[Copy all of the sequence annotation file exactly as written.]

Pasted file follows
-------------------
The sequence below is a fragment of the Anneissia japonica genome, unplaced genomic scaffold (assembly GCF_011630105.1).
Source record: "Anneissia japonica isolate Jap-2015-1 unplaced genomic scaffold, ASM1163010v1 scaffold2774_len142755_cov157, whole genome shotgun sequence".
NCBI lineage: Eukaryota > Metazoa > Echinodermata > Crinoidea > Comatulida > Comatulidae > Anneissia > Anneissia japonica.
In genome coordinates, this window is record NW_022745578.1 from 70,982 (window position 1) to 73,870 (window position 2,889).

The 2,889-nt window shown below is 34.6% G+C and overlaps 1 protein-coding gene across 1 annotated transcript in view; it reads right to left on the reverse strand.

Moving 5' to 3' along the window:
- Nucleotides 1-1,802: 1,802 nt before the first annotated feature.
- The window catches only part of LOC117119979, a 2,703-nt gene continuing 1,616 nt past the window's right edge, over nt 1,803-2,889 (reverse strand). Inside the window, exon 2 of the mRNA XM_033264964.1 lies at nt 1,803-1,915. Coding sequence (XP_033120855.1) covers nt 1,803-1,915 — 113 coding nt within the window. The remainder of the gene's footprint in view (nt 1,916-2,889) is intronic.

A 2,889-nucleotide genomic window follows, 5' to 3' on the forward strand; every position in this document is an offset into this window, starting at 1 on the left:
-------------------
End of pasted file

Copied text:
The sequence below is a fragment of the Anneissia japonica genome, unplaced genomic scaffold (assembly GCF_011630105.1).
Source record: "Anneissia japonica isolate Jap-2015-1 unplaced genomic scaffold, ASM1163010v1 scaffold2774_len142755_cov157, whole genome shotgun sequence".
NCBI lineage: Eukaryota > Metazoa > Echinodermata > Crinoidea > Comatulida > Comatulidae > Anneissia > Anneissia japonica.
In genome coordinates, this window is record NW_022745578.1 from 70,982 (window position 1) to 73,870 (window position 2,889).

The 2,889-nt window shown below is 34.6% G+C and overlaps 1 protein-coding gene across 1 annotated transcript in view; it reads right to left on the reverse strand.

Moving 5' to 3' along the window:
- Nucleotides 1-1,802: 1,802 nt before the first annotated feature.
- The window catches only part of LOC117119979, a 2,703-nt gene continuing 1,616 nt past the window's right edge, over nt 1,803-2,889 (reverse strand). Inside the window, exon 2 of the mRNA XM_033264964.1 lies at nt 1,803-1,915. Coding sequence (XP_033120855.1) covers nt 1,803-1,915 — 113 coding nt within the window. The remainder of the gene's footprint in view (nt 1,916-2,889) is intronic.

A 2,889-nucleotide genomic window follows, 5' to 3' on the forward strand; every position in this document is an offset into this window, starting at 1 on the left: